Kill Bill Vol.2 Review
Kill Bill Vol.2 is a great film! Tarantino has accomplished something truly incredible! To be able to combine so many genres of film and effectively merge them into a cohesive unit speaks volumes of this masterwork. There are so many things to appreciate about Vol.2. For those who haven't seen the film yet, my observations contain spoilers so please don't read if you don't want to be spoiled.
The "Massacre at Two Pines" chapter was beautiful and effective. The high contast black and white cinematography from Robert Richardson is breathtaking and Ennio Morricone's "Il Tramonto" playing as Beatrix walks outside the Chruch chapel really adds a gentle warmness to the atmosphere of the scene and wonderfully sets up the introduction of Bill. I was pleased with Tarantino's approach with the dialogue. It was basically Spaghetti Western dialogue with Tarantino humor throw in. It wasn't a full retreat to the Pulp Fiction dialogue which is good because Kill Bill is a different kind of film. The dialogue fit the theme of concept of the film perfectly. The exchange between Beatrix and Bill in this chapter does a fine job of setting up the emotional connection between both characters. I love how the camera pulls out of the chapel to reveal the chilling vision of the DIVAS standing outside with machine guns, ready to begin their carnage.
"The Lonely Grave of Paula Schultz" chapter was another solid chapter. Highlights of this chapter had to be Budd using his shotgun to shoot Beatrix in the chest with rock salt and the burial which followed. Great use of darkness and sound to create the claustrophobic effect of being trapped in a coffin. The horrifying sound of the dirt as it's being shoveled on top of the coffin and the sound of Budd's truck driving away was amazing. The sound design team should get a Oscar nod for that scene. The Ennio Morricone music was also great here.
"The Cruel Tutelage Of Pai Mei" chapter was both funny and great at the same time. This particular Pai Mei was more humorous than the Lo Lieh Pai Mei from the Shaw Brothers films. The dialogue here is great such as this exchange between Beatrix and Pai Mei.
PAI MEI: Your master tells me you're not entirely unschooled. What training do you possess?
BEATRIX: I am proficient in a combination of Tiger and Crane style. And I am more than proficient in the exquisite art of the Samurai Sword.
PAI MEI: (he makes a SNORTING SOUND) The exquisite art of the samurai sword. Don't make me laugh. Your so called exquisite art, is only fit for Japanese fat heads. You really are a silly ass.
Kudos again to Robert Richardson on the outstanding cinematography. He really captured the film style of the Shaw Brothers films. Hell, Shaw Brothers films didn't even look this good. The Chang Cheh zooms, the sound effects, the music and the martial art choreography were all on point. Uma amazes me with her emotional range of acting. Damn, she's a great actress. Her Kung Fu looked credible enough to me. If there was any fault with this chapter I would say it was too short. I wanted to see more training scenes and more of emotional connection between Pai Mei and Beatrix.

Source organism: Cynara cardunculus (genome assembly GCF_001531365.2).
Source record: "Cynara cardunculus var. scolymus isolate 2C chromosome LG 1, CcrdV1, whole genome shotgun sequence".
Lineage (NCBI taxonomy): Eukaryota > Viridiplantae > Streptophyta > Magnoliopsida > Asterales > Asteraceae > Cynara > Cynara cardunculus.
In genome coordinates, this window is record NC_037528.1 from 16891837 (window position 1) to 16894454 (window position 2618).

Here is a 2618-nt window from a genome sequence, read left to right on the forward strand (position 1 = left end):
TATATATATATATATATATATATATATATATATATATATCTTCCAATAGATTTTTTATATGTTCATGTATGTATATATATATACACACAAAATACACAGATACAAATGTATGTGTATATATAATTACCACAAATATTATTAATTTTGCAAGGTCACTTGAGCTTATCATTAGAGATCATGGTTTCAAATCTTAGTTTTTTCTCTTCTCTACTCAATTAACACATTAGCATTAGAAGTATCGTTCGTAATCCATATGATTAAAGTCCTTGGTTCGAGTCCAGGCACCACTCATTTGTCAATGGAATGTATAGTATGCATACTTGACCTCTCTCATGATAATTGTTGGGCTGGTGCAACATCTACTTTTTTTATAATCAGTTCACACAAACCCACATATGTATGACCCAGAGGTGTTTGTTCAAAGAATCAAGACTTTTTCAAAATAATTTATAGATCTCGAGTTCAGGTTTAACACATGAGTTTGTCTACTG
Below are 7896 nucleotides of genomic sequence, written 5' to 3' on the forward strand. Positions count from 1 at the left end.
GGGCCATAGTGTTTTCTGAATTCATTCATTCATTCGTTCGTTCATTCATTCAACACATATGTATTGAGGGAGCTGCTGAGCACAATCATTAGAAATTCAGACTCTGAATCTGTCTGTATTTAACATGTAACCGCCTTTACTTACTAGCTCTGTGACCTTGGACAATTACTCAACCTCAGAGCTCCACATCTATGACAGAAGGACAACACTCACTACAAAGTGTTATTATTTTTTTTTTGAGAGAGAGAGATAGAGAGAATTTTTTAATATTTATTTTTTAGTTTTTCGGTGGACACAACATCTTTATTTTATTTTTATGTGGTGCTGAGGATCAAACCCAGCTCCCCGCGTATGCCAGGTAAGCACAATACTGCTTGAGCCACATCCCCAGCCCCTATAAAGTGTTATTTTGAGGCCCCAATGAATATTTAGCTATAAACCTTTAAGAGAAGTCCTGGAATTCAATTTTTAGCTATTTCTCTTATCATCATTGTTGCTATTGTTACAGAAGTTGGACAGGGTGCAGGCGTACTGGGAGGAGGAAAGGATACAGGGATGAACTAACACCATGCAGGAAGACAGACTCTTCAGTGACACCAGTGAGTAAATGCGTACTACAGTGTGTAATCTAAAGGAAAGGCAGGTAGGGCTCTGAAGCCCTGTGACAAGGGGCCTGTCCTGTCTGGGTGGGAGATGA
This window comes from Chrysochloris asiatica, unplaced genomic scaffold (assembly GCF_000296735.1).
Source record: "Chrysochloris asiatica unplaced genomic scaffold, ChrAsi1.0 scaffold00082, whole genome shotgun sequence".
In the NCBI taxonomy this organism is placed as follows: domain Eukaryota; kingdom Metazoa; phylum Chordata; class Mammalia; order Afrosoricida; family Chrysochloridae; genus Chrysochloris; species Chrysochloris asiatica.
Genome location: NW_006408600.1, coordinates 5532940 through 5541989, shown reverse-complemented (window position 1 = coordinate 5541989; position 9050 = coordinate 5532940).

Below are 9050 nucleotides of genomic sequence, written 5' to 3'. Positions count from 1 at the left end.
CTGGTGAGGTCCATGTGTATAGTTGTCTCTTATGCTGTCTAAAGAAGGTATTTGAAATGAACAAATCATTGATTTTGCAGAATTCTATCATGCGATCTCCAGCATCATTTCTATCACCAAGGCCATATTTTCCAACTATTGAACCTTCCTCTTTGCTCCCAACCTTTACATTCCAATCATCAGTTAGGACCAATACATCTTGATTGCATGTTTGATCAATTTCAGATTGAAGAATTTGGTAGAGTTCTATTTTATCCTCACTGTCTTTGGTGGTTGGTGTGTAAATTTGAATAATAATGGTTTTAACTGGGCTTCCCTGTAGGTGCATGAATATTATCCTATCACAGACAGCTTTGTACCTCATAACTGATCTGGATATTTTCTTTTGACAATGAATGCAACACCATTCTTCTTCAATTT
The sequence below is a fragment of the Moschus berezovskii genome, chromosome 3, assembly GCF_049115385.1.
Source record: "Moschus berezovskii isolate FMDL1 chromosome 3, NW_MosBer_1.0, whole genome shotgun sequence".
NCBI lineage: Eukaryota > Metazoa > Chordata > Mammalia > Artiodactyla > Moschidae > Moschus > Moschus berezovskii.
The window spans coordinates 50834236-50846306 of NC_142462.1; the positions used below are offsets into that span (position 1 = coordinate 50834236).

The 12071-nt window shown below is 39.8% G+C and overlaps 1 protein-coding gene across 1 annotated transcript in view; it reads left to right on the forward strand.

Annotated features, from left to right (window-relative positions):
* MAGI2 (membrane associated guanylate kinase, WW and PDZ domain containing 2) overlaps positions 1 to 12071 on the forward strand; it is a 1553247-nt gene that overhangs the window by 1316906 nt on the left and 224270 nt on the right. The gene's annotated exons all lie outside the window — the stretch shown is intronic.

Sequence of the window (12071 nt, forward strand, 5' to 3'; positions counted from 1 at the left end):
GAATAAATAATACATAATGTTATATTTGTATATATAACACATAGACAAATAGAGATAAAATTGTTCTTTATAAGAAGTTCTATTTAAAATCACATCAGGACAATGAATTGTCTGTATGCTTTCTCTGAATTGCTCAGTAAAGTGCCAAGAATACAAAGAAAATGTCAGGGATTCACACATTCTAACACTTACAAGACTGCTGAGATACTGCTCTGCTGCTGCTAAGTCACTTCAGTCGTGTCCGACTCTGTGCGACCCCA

The "Elle and I" chapter was brilliant! This is my favorite chapter of Vol.2. Daryl Hannah redeems herself in a HUGE way from her rather wooden acting in Vol.1. She's really great here. The Beatrix/Elle fight ranks to me as the best fight of both volumes with GoGo/Beatrix second. I love the Mexican standoff with both women holding Hattori Hanzo swords and the Ennio Morricone music building to a climax in the background. Great stuff! Budd getting screwed by a Black Mamba was brutal. What a horrible way to die. Elle is a evil woman. I loved how Beatrix squashes Elle's eye between her toes after plucking it out. Everything about this chapter is great.
I had mixed thoughts on the "Face to Face" chapter which is the final chapter of the film. While I loved the dialogue exchange between Bill and Beatrix, the scene where Beatrix first sees her daughter, and the Superman monologue, I was disappointed a little with the actual battle between Bill and Beatrix. Bill's death was anti-climatic. I can understand that Quentin had to trim the fight down but damn. If the fight had to be short a better way to do it would've been like the trio showdown scene in "The Good, The Bad, and The Ugly", where you have this music that builds to a climatic then Eastwood shoots Van Cleff and that's that. You could have Bill and Beatrix standing and staring each other down while the music builds then they both run at each other kamikaze style and exchange sword strikes then Beatrix hits Bill with the Five-Point Palm Exploding Heart Technique. He dies and that's that. Despite the flaw of the Bill/Beatrix battle the film is so solid that I can overlook that flaw.
I can understand how those who enjoyed the fast paced action of Vol.1 may be disappointed with Vol.2. This was NEVER suppose to be just a Kung Fu film. It's a combination of various genres. I heard many people say the pace of Vol.2 is real slow, but when I saw the film the pace didn't seem slow to me at all. In reality it seemed like the film flew by. In fact, there was a aura of disappointment on my face when the film reached it's final chapter because I knew it was close to being over and I wanted more. Vol.2 manages to enhance the greatness of Vol.1.
In closing, viewing Kill Bill as a complete film it's a great achievement in filmmaking. Oscar worthy performances out of Uma Thurman and David Caradine, great music, super directing, beautiful cinematography, solid dialogue. 5/5